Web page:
08 October 2008

This week, teaching

Oh my nearly sacrosanct Wednesday evenings. Boiled potatoes, red cabbage, beer, and Mad Men.

I'm learning (as I bumble along) of the many special needs that some of my students have. Generally, what happens is that I recognize some sort of pattern of behavior, then talk to my special needs coordinator colleagues, who say something like, "Wow, good for you that you noticed that, that's the sign of a good teacher." At which point I respond with something like, "that's nice, now what do I do?" I think most of the big things I need to know about I know about now, but I'm starting to get concerned because we're already more than a month into the school year and time's a wastin'.

The crew (I generally call my classes my crews, and start class with "Righto, crew." Every foreign language teacher I've ever had has had a signature starting line, and this is mine) I had po škole last week were absolute angels this week -- ideal students if there were such a thing. They participated, they were mostly quiet, and they were really paying attention. The worst offender has apparently found Jesus, because every time he saw me this week he greeted me with the Slovak equivalent of "Slava Isusu Christu" which is a phrase I really have trouble remembering -- the first word is really long and complicated. We'll see how long all of this lasts. While talking about the general phenomenon of their angelicitude with one of my colleagues today, an interesting dialogue happened (in Slovak):
Colleague: Well, it's good that they respect you.
Self: I respect them, too. It's important that we respect each other.
Colleague: And become friends.
Self: Uhm, I'm not really here to be friends with them.
Colleague: (perhaps not understanding my POV) Don't worry, it's still early in the school year.
Self: (blank stare) ?
For real, as much as I know the way I handle my classes is probably completely not like how a lot of their other classes are, it is important to me that there's that mutual respect. I know they're not stupid, and I think they realize that I've got a lot to teach them.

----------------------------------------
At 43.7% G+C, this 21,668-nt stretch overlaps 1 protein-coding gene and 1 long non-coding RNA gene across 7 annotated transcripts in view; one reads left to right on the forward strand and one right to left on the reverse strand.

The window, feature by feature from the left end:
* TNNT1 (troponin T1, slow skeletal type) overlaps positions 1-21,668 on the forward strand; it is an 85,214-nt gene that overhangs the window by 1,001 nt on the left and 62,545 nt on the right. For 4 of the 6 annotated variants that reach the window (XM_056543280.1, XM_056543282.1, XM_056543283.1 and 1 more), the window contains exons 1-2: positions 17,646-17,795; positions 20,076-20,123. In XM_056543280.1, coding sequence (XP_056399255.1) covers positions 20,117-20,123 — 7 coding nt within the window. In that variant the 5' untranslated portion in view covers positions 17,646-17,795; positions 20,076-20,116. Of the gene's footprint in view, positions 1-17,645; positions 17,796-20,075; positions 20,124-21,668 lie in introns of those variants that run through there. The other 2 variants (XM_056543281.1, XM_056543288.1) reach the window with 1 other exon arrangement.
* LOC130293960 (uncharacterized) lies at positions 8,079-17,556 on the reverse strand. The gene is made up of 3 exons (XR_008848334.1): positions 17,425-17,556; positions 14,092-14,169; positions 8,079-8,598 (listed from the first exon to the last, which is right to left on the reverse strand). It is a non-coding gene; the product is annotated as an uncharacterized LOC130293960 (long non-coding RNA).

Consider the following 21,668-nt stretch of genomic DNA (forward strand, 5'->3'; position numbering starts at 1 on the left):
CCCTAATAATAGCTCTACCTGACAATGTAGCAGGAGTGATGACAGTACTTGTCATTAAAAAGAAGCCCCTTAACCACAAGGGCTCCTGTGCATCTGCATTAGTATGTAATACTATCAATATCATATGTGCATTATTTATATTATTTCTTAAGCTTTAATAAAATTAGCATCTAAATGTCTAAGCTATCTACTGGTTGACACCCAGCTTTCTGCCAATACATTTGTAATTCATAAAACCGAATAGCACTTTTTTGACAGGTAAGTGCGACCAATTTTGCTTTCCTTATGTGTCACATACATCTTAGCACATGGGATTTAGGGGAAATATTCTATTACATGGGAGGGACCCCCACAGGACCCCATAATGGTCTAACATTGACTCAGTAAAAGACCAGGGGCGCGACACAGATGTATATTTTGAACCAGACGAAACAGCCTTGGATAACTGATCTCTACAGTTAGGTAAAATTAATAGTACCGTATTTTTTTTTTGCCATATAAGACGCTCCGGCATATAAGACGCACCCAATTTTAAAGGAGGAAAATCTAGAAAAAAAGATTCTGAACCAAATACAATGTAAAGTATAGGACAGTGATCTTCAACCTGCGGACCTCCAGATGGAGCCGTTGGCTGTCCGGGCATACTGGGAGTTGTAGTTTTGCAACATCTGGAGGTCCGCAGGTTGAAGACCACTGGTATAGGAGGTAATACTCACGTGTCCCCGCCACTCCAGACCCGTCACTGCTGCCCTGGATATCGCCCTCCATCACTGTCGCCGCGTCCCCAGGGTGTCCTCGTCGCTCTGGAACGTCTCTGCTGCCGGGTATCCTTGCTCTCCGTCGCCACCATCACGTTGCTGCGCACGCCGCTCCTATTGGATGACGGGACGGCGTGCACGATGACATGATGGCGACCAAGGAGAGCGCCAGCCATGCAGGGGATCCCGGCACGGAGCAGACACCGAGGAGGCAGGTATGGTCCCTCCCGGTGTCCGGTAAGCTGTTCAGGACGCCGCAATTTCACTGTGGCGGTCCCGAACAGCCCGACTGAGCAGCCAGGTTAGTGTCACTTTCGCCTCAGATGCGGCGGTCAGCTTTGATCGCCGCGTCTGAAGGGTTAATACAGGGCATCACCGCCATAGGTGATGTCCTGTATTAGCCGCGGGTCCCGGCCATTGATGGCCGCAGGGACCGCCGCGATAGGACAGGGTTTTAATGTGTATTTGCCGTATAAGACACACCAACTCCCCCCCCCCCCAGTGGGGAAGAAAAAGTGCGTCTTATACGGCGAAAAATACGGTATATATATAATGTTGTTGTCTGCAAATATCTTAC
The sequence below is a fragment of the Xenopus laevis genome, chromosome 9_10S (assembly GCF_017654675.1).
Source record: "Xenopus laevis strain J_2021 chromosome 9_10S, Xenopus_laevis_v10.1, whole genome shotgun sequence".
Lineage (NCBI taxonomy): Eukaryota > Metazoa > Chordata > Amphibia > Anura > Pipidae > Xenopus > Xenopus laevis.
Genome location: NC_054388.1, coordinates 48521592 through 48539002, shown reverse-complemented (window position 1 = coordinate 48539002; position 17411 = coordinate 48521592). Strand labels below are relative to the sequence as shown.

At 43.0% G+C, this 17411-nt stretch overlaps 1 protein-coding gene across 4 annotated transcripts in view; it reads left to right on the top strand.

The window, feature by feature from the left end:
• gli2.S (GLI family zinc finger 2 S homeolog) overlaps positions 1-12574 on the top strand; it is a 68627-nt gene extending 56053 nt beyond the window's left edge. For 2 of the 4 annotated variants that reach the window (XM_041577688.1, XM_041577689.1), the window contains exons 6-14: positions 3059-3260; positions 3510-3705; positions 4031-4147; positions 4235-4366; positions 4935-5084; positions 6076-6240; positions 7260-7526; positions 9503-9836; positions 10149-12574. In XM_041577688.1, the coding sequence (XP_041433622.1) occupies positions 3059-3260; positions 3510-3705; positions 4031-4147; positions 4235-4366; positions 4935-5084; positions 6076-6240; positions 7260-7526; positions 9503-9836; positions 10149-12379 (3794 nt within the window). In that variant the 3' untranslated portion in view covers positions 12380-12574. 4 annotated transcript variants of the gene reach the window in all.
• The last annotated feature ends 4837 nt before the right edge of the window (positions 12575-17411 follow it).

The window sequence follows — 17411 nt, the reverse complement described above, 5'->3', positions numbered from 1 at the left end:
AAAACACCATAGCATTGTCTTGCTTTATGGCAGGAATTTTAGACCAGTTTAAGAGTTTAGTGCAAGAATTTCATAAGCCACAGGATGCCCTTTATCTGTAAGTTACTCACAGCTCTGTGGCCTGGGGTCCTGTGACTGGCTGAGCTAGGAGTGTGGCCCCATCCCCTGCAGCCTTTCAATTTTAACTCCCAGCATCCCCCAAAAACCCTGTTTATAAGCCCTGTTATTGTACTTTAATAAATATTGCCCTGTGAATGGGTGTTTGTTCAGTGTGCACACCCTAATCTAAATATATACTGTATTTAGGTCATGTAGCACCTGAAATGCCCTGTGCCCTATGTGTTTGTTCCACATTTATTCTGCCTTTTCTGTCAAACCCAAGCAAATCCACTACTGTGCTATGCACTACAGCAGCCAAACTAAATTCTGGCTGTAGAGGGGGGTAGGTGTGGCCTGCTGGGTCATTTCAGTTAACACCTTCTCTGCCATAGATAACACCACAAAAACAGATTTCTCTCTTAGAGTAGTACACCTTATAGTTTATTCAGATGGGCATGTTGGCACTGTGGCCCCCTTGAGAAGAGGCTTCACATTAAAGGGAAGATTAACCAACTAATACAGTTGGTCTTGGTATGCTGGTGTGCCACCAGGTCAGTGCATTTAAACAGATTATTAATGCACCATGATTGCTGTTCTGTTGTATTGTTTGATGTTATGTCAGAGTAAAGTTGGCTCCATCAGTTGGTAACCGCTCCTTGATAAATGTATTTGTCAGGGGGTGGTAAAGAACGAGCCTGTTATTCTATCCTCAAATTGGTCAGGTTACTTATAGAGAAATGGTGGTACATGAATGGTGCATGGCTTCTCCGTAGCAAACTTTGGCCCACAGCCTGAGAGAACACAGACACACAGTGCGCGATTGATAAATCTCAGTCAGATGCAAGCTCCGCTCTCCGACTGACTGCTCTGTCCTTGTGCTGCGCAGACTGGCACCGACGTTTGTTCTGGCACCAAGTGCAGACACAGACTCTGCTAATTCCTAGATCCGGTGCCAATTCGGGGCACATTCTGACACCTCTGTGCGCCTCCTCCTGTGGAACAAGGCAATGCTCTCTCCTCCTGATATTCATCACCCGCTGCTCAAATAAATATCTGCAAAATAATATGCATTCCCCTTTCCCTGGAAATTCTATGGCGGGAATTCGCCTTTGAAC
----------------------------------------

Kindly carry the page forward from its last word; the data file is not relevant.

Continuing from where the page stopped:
Another interesting thing that another colleague brought up (there's a lot of colleagues -- this one we speak to each other in broken Slovak/broken English, and usually about things that can be vaguely politically related) was how hard it is to be able to support a family now, and in how many families both parents work outside the home, which the teachers can tell in school because of how the kids act.

Now, if I may tend towards the slightly ribald for the rest of this post:
This weekend the general buzz throughout all of Slovakia surrounded the presence here of one Pamela Anderson and her sometimes-heaving bosom. After the news on Sunday evening, there is a (rather insipid -- worse than E.T. and Access Hollywood put together) show called "Prominenti" that I think is about famous people. They dedicated the entire show to Pamela on Sunday, because she was here for (judging?) a (pageant?) called Cat Girl 2008. Pamela even gave a very sultry "Ahojte Slovensko" when she came up on stage. My students felt the need to comment on the entire occasion this week - I don't know what could have interested me less.

Quite possibly the funniest moment happened towards the end of my class of currently-angels while I was trying to sum up everything. They were starting to get a bit chatty and restless, and so I began with my (seemingly) constant refrain of "In English!!!!!!!" So one student began: "My neighbor... very bad... (if only you could have seen the look of sincerity on this kid's face) Every night (brings) different girl... and I can't sleep!" As Authority Figure, I thanked my student, finished up class as the bell rang, and saved my chuckles for the walk back to the zborovňa.

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